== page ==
#726 Chuck’s Place: Active Imagination: Engaging Images in Action

For the seers of ancient Mexico, our apparent perception of the world is, in fact, really our specifically human form of interpreting the energy of the universe at large. Those seers maintain that we take in very little sensory data, mostly through our eyes, which we then use to quickly call forth the intent of an object. This intent is what Jung would call the inner image or inborn archetypal representation of an object that then gets projected onto outer reality. The uniformity of human intent has generated a consensual reality populated by objects believed to definitely exist, as we project them in the outer world.

From this perspective extraversion can literally be seen as the extra version, the projected version of the preexistent inner image. In contrast, introversion can be viewed as the inner version of our dancing images. In either case, our primary relationship is with our own images—as projected in the world or within ourselves.

Jung stated that everything unconscious is projected. Translation: everything we don’t know about ourselves we project upon the world. Hence, our inner unknown images, or parts, are all projected upon the world. Active imagination is a technique Jung developed to directly discover and interact with the specific images active within one’s self. This technique offers a path to self-knowledge and wholeness.

If we are primarily extraverted, we meet ourselves, our inner parts, in the outer world of relationships. If we are primarily introverted, we are preoccupied with the images within ourselves that might present as fantasy images, thoughts, feelings, or moods. Most people are a mixture of both introversion and extraversion, therefore are confronted by their personal images both within and without.

Last Sunday, I awoke with the impulse to create a retreat structure in our backyard. I spent the better part of the day walking the grounds, envisioning a multiple array of potential structures ranging from a stone tower to a cave. I even engaged in Google, You Tube, and book research on various methods of construction. Finally, hours later, exhausted, I sat with my images and realized that my ego had concretized the energy of an inner part of my self. That part was using a series of images to communicate to me the need to retreat. However, in typical Western extraverted fashion, I ran with the image as a consumer to the virtual mall of retreat structures!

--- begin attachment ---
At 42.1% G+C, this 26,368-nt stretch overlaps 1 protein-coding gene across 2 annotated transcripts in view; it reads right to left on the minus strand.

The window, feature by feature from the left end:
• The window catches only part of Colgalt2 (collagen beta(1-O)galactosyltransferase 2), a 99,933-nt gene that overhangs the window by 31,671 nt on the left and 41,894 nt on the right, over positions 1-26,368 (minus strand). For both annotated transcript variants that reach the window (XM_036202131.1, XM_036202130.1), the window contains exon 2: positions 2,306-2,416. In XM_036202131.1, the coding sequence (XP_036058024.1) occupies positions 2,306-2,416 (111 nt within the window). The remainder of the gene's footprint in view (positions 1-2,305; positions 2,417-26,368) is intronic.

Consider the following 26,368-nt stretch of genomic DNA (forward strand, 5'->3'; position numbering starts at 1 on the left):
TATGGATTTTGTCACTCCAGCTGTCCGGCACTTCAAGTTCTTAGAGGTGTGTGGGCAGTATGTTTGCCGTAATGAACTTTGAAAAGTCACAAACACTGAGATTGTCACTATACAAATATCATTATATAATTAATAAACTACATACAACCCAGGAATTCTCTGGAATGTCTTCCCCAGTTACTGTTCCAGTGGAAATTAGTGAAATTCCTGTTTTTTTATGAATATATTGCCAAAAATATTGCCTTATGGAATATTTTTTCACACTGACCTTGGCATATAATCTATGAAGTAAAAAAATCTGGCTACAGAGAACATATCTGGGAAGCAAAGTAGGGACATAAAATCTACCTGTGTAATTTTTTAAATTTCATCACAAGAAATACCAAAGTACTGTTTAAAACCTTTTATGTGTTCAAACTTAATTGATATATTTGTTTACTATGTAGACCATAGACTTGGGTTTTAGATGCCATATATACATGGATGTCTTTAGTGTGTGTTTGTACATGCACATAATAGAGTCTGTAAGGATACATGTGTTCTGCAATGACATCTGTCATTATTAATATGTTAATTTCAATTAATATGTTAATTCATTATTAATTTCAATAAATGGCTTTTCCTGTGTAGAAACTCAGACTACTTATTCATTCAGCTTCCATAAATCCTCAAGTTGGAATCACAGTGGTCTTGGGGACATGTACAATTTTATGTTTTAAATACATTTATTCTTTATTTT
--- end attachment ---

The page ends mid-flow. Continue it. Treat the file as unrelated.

What a different Sunday I might have had had my ego sat with the image and talked to it. “Who are you? Why are you presenting yourself to me? What are you trying to tell me?” I’m quite certain that new images, feelings, or words might have emerged: a connection, a discourse, a relationship, a different day, energy conserved.

The other night, after a lovely, filling meal, Jan and I sat and watched an episode of “In Treatment.” An adolescent girl was eating a fresh pizza. Suddenly, I was hungry, wanting pizza. I couldn’t possibly be hungry, but the urge was compelling. The image of pizza had stimulated something inside me. I sat with it and discovered that it was my desire body, what don Juan would call “the nation of the stomach” masquerading behind the pizza image as the physical experience of hunger. In this case, my ego, through bearing the tension of apparent hunger, was able to intercept the secret plot of “the nation of the stomach” attempting to take control of the world of the self. Experientially, once exposed, the desire body released its illusion of hunger. My ego rather gently informed my desire body that there is nothing wrong with satisfying a desire, but really, not on a full stomach!

These two examples, I hope, demonstrate how images generated from parts of ourselves can control our perceptions, needs, and behaviors with our complete unawareness. I close today with a perhaps more universally recognizable image trap. First, I will admit to being a hopeless romantic. However, I have learned that in spite of the intoxicating draw of falling in love, the real magic is in love itself.

Under the influence of feelings of emptiness and lack of fulfillment, with a need and desire for love, connection, partnership, and wholeness, we set the intent to fall in love by evoking the archetype of romance. This archetype comes complete with a standard program and a specific soul mate image tailored to address our underlying needs. The next step is to locate a suitable energetic being upon whom to project this image. When two energetic beings meet with the same romantic intent, their soul mate images may be cross-projected onto each other and, Voila!, it’s love at first sight! When these images unite, the experience is indeed magical. However, as the night fades and as subsequent days fill in the shadows, slowly the images recede, as our apparent soul mate may be revealed as a human being no longer able to reflect the requirements of our specific soul mate image. Often these revelations result in the end of a potential relationship.

My closing question: Who is falling in love when we fall in love. Hint: Images in Action!

If you wish to correspond, please feel free to post a comment below.

Until we meet again,
Chuck

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